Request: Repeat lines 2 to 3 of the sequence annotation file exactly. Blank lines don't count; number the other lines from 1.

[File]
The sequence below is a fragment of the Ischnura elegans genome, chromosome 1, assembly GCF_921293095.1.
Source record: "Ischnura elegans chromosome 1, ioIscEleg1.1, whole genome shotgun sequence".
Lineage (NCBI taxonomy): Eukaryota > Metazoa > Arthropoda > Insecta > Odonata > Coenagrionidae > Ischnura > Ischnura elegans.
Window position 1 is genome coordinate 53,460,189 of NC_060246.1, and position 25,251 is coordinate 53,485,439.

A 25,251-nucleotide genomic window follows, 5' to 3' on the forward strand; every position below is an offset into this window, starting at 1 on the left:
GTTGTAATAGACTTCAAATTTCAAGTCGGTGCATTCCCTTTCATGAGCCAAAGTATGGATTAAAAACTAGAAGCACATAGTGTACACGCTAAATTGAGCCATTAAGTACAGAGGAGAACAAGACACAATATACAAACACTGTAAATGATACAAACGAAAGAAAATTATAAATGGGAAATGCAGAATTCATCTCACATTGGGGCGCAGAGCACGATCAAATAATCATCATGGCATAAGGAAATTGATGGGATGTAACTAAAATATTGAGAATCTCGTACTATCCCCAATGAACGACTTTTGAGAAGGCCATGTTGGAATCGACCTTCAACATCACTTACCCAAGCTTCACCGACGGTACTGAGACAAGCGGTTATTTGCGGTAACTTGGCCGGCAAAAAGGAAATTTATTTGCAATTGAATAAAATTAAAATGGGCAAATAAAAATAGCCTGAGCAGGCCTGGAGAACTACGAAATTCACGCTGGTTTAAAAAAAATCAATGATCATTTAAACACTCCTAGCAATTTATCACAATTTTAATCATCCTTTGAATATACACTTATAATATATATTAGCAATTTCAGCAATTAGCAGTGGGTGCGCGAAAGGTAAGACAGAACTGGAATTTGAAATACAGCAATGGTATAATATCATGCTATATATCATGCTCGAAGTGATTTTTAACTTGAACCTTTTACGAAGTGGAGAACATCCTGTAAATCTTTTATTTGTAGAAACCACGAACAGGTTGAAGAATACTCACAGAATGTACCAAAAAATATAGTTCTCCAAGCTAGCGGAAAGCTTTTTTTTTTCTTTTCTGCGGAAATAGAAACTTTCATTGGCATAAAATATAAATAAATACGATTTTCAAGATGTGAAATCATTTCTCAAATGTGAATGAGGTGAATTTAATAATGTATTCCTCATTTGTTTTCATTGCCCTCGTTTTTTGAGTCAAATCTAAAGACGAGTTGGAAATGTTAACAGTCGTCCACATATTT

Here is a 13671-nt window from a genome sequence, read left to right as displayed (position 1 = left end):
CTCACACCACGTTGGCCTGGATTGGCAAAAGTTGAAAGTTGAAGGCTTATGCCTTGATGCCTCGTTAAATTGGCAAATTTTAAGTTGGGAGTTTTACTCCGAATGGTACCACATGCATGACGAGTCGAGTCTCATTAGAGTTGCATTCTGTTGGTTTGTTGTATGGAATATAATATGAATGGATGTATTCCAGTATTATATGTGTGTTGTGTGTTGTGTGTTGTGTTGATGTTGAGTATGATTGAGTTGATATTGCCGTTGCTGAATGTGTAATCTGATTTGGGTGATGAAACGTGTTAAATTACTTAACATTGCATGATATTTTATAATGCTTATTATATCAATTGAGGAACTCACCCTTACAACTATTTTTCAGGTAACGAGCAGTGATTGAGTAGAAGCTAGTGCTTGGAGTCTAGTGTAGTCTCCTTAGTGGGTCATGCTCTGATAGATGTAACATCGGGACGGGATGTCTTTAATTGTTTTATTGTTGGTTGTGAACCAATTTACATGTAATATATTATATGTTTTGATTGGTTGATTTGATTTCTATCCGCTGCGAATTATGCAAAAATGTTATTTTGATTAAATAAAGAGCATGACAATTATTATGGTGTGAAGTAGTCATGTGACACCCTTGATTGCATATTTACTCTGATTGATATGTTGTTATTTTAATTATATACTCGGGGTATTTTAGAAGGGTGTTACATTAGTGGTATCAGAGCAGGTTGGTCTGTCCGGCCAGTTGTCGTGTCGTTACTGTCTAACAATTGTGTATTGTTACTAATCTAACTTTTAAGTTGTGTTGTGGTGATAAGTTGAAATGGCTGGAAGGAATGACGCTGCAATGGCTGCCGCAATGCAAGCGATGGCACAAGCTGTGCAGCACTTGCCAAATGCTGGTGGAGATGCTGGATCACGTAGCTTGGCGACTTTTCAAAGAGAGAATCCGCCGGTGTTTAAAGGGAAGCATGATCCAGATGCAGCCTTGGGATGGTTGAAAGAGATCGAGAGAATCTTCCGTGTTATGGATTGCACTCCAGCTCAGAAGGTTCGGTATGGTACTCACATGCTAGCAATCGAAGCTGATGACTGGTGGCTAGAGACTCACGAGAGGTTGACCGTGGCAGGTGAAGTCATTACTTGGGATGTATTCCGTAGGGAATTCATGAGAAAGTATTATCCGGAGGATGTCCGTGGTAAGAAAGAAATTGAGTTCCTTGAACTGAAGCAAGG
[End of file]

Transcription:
Source record: "Ischnura elegans chromosome 1, ioIscEleg1.1, whole genome shotgun sequence".
Lineage (NCBI taxonomy): Eukaryota > Metazoa > Arthropoda > Insecta > Odonata > Coenagrionidae > Ischnura > Ischnura elegans.